Sometimes we need a story, a singular example that proves greed is not the governing canon of the world, that executives are sometimes willing to surrender profits for the greater good, and that a charitable act can also translate into a smart public relations move.
I should be in an advertisement with crumbs and frosting all over my face and a large headline that reads, "Got Cake?" We have celebrated 10 family birthdays in the past several months. We've had a lot of cake - according to the scales, about three pounds' worth.
Dear Mr. Dad: My 7-month old baby is a holy terror. He's a very active crawler and is already starting to climb all over the place too, plus he puts everything into his mouth! It seems like I'm always saying "No" to him, but he just ignores me and keeps on doing what he's doing. He definitely needs discipline. What can I do to punish him in a way that will get him to change his behavior?
Q: My ex has lived with a woman for about a year and a half. It was fine at first and I didn't mind, but they recently went on a trip with the kids, ages 8 and 11, and I realized this isn't ok with me - to the point where I feel my boys have betrayed me by going on an overnight with them. I don't want to even talk to them when they come home. I'm to the point where I want to tell them either choose me or her. In my mind a new woman will never be in my kid's family-ever - and the next time they go on vacation I think I should be included because I don't think it is right that she spend time with my children if I want to be there. What's good ex-etiquette?
Q: Our sixth-grade son has always been an excellent math student. This year, however, he melts down every time he does math homework. Within minutes, he becomes highly agitated, begins crying, and says it's too hard and he can't do it. We spoke with his teacher who says that he's having no problem in class. She had no explanation for what we're seeing at home. When he begins crying, my husband usually goes to help him, but that only makes matters worse. Your advice would be much appreciated.
Whether your kid is heading to school toting a brand-new device or is already a cellphone pro, you want everyone on the same page about the dos and don'ts. You can keep an eye on kids at home (kind of), but at school, they're on their own. As with any kind of boundary setting, these conversations can be tense. Fortunately, there are only five rules for them to remember - and one for you, to show that you're all in this together.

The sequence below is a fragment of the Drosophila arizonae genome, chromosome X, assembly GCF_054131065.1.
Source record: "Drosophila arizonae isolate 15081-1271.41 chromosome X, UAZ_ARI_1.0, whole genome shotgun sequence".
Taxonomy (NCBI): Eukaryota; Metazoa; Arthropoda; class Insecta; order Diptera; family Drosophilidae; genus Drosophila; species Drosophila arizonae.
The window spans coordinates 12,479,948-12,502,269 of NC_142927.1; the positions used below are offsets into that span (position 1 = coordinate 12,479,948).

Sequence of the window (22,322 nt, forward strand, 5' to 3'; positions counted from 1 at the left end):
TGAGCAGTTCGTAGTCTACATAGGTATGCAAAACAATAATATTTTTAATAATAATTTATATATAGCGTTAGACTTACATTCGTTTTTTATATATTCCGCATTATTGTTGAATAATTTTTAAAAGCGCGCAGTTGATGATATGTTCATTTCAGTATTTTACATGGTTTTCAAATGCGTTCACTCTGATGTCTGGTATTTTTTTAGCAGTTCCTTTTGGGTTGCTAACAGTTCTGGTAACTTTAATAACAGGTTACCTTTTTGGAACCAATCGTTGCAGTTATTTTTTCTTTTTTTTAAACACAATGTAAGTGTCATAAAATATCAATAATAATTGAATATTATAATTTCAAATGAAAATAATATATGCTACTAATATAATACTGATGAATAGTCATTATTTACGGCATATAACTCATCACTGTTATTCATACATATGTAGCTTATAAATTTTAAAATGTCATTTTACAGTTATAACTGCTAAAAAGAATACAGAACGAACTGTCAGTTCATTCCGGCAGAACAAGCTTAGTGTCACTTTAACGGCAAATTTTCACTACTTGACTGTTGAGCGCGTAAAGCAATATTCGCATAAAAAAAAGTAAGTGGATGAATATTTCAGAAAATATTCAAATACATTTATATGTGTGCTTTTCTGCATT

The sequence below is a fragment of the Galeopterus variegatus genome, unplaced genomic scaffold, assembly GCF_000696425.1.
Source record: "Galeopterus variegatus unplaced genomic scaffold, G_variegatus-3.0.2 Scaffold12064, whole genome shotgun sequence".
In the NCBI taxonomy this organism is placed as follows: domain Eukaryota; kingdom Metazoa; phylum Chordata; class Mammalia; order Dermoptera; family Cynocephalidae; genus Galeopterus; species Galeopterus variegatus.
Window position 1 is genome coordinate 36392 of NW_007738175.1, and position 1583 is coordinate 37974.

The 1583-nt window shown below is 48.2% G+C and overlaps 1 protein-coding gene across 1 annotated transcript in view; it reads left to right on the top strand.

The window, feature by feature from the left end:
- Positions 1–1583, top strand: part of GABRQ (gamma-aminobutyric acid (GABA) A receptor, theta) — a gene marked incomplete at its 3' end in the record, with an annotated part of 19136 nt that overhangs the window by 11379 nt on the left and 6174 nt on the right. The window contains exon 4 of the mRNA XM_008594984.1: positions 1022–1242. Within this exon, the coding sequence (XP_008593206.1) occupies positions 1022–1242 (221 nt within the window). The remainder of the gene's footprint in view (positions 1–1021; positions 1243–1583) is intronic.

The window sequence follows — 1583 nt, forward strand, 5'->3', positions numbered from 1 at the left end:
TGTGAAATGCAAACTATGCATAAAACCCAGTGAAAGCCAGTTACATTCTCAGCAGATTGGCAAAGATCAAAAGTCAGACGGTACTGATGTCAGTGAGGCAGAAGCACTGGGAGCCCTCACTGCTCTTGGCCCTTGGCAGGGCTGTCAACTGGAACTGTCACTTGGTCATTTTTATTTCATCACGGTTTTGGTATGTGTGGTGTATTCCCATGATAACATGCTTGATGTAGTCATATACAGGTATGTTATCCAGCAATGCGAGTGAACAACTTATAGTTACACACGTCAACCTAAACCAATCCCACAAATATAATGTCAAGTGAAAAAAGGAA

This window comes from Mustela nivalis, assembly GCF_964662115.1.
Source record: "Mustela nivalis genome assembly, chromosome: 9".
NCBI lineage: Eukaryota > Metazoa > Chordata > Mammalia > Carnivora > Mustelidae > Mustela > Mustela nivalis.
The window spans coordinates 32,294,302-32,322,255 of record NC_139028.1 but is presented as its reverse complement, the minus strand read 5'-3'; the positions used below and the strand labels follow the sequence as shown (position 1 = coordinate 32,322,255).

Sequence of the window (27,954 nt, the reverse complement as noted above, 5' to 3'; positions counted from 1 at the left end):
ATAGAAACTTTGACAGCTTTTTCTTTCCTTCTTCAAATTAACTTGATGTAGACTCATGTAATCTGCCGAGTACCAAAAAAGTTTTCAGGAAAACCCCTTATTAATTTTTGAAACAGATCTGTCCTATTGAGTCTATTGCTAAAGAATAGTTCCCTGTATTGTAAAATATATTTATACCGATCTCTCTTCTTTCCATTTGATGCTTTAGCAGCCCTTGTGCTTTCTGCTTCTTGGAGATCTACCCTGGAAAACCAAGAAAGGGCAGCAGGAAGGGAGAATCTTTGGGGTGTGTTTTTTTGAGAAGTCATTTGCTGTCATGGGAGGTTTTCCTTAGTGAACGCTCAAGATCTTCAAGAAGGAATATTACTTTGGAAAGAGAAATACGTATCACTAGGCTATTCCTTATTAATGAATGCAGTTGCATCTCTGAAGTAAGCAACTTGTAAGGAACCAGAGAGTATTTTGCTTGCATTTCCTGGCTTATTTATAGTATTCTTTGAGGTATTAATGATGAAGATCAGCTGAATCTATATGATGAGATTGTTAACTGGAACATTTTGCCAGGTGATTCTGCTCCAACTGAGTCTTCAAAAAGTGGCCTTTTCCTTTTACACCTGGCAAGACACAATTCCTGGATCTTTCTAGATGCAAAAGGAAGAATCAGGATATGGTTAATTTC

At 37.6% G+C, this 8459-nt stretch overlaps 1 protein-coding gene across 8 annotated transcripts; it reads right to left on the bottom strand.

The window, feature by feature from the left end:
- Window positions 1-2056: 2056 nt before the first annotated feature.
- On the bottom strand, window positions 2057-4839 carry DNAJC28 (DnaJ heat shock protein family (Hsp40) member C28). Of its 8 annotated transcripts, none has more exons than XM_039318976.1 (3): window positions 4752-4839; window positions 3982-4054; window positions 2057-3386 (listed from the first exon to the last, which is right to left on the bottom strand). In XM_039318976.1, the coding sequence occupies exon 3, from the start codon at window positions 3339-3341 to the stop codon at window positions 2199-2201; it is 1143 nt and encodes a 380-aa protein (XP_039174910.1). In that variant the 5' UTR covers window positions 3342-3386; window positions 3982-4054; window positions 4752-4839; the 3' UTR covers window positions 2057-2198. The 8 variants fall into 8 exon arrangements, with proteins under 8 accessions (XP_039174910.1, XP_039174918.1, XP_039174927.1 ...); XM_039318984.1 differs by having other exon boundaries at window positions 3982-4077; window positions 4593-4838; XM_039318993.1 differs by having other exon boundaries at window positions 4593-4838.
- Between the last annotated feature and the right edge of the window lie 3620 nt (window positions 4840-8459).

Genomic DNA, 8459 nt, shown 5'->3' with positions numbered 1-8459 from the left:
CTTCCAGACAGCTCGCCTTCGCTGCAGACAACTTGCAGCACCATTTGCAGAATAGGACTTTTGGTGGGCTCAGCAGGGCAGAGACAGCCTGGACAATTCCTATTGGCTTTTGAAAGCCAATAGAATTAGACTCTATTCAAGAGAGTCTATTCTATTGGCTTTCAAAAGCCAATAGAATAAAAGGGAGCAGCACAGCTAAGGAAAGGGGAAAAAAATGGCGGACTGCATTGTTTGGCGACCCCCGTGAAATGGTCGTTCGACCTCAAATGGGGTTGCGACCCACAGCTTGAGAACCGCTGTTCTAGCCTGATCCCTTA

If your kids spent this summer learning how to cook, now is the time to really reap the benefits. Having kids pitch in to prepare family meals during the busy back-to-school season not only saves parents time, but it also reinforces math and language arts concepts learned at school.
For the average kid, Universal Studios' The Wizarding World of Harry Potter looks like any other expertly designed part of the theme park. But for true fans of the Harry Potter books - including the play "Harry Potter and the Cursed Child: Parts One and Two" - the snowcapped roofs of Hogsmeade will trigger some major literary excitement. And a visit to the park - either the larger one in Orlando, Fla. or the smaller one in Hollywood, Calif. - can be an awesome way to encourage a kid to read the books or reward the ones who have.
Parents need to know that "Batman ï¿½ The Telltale Series" is a downloadable, episodic adventure game featuring the popular DC Comics superhero in the early days of his career. The game uses a point-and-click style combined with the occasional quick-time event to advance the plot. Players will make choices at key moments, which play out over the course of the entire series. This is a darker story for the Batman franchise and a far cry from the all-ages Caped Crusader that occasionally shows up in cartoons and comic books. Violence in the game is graphic, with plenty of blood and brutal imagery. The game also makes some use of profanity and sexuality, as well as references to drinking and drug use, to ground the story into the grittier side of Gotham City.
It's no wonder that stores are marketing big-ticket items such as electronics and pushing costly new school supplies as must-haves for school. According to the National Retail Federation (NRF), today's high school students have more influence over their parents' back-to-school buying decisions than ever before.
It may seem obvious that eating dinner with your family is a good thing. Research provides plenty of support for the importance of family dinner for kids: Learning vocabulary, fewer behavior problems, less substance abuse, and healthier eating are some of the positive outcomes.